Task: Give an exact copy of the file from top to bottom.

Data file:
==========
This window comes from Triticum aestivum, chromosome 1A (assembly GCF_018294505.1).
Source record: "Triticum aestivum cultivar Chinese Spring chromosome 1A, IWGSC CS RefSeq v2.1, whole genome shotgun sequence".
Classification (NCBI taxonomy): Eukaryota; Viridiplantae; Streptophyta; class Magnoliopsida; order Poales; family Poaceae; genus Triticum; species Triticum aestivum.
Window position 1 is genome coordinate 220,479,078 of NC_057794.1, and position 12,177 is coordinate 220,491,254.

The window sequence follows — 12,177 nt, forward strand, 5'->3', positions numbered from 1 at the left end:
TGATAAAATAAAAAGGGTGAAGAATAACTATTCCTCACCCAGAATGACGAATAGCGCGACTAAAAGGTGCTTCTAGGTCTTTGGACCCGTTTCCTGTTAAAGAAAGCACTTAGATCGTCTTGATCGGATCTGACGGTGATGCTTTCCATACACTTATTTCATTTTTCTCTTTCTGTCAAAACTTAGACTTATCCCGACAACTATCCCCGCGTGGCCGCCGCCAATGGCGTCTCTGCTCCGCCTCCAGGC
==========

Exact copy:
This window comes from Triticum aestivum, chromosome 1A (assembly GCF_018294505.1).
Source record: "Triticum aestivum cultivar Chinese Spring chromosome 1A, IWGSC CS RefSeq v2.1, whole genome shotgun sequence".
Classification (NCBI taxonomy): Eukaryota; Viridiplantae; Streptophyta; class Magnoliopsida; order Poales; family Poaceae; genus Triticum; species Triticum aestivum.
Window position 1 is genome coordinate 220,479,078 of NC_057794.1, and position 12,177 is coordinate 220,491,254.

The window sequence follows — 12,177 nt, forward strand, 5'->3', positions numbered from 1 at the left end:
TGATAAAATAAAAAGGGTGAAGAATAACTATTCCTCACCCAGAATGACGAATAGCGCGACTAAAAGGTGCTTCTAGGTCTTTGGACCCGTTTCCTGTTAAAGAAAGCACTTAGATCGTCTTGATCGGATCTGACGGTGATGCTTTCCATACACTTATTTCATTTTTCTCTTTCTGTCAAAACTTAGACTTATCCCGACAACTATCCCCGCGTGGCCGCCGCCAATGGCGTCTCTGCTCCGCCTCCAGGC